Secularists Fight Sabbath Laws in Israel

Israel is having a similar fight to the one over so-called “blue laws” in the United States in decades past, with secular Jews protesting against laws that forbid businesses from being open on the Jewish sabbath, which is sundown Friday to sundown Saturday.

The crowd that gathered at the recent grand opening of Cinema City hadn’t come for the movies. They were there in droves to protest a government regulation that keeps the 19-screen cineplex closed each week from sundown Friday to sundown Saturday.

“Jerusalem, wake up!” the protesters chanted as security guards blocked them from entering the lobby. “Nonreligious people are equal too!”

The demonstration was the latest skirmish in Jerusalem’s long-running “Sabbath wars,” which for decades have pitted the city’s secular Jewish population against its ultra-Orthodox community over whether shops, theaters and other public spaces can remain open on the Jewish day of rest.

“I don’t tell people when to go to the synagogue, and they shouldn’t tell me when to go to the cinema,” said Laura Wharton, a city councilwoman whose left-leaning Meretz party led the protest outside the cineplex, which was built on city land and is barred from opening on the Sabbath by a provision written by an ultra-Orthodox city lawmaker. “You have a small, vocal minority telling the rest of the city what they should do.”

Tired of having to drive an hour to Tel Aviv to dance at a nightclub on a Friday night or sit at a cafe on a Saturday morning, secular activists are fighting for more nonreligious Sabbath activities in Jerusalem. They have rallied behind the opening of a small but growing number of cafes and bars and have held booming block parties in the streets, at times provoking counter-protests.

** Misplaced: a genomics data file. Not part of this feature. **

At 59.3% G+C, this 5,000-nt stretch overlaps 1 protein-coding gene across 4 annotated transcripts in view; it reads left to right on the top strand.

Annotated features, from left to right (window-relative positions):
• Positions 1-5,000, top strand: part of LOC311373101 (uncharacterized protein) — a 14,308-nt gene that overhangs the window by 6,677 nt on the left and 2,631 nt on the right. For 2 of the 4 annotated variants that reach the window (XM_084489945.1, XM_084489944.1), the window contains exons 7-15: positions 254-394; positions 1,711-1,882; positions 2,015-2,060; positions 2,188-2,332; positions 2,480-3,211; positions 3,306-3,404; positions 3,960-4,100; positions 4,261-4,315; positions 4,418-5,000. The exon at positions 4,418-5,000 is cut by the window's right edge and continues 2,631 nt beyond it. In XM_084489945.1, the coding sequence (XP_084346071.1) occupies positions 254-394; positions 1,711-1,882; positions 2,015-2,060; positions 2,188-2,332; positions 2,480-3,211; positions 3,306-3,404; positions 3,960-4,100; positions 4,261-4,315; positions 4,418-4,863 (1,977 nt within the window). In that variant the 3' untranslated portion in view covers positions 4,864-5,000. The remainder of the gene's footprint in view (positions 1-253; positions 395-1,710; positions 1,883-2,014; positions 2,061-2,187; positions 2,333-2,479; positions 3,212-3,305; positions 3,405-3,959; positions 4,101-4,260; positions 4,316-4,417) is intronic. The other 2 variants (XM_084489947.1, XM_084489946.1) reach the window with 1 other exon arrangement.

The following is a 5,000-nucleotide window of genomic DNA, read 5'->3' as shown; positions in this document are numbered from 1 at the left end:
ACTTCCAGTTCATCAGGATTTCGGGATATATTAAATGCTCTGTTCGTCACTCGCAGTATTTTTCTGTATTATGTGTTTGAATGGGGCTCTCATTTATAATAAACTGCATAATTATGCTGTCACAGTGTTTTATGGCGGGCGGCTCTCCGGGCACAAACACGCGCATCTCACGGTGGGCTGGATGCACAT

The proportion of secularists among Jews in Israel is actually quite large, but Orthodox groups appear to have a disproportionate amount of influence over public policy. But you don’t have to be non-religious to believe in this kind of secularism.

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  • doublereed

    The Israelis I’ve spoken with very much think in terms of ‘Religious vs. Secular.” It’s not like America where politics are rarely discussed in such terms. They refer to themselves as “Secular Jews.” It doesn’t mean they’re not religious, of course. Benjamin Netanyahu, for instance, is secular, which is why he can get significant support from the left-wing of Israel.

    And this confirms the other thing I’ve heard, which is that there is a thriving Shabbat nightlife. Wooooo!

  • barry21

    I’ve been living on the Mediterranean coast of Israel for 2 years now. We don’t have nearly the level of religious intrusion that Jerusalem gets. In fact, the Cinema City nearest me is open on Shabbat.

    That said, Israel is a Jewish country with no Constitution (let alone a Constitutional analog to the 1st Amendment), so the best people can do is to protest; the Israeli Supreme Court (a laudably liberal institution) won’t just step in and change the law.

  • laurentweppe

    the Israeli Supreme Court (a laudably liberal institution) won’t just step in and change the law.

    And when the Israeli Supreme Court step in, its ruling are often ignored by the Power That Be.

  • steve84

    Why is protesting allowed on the Sabbath?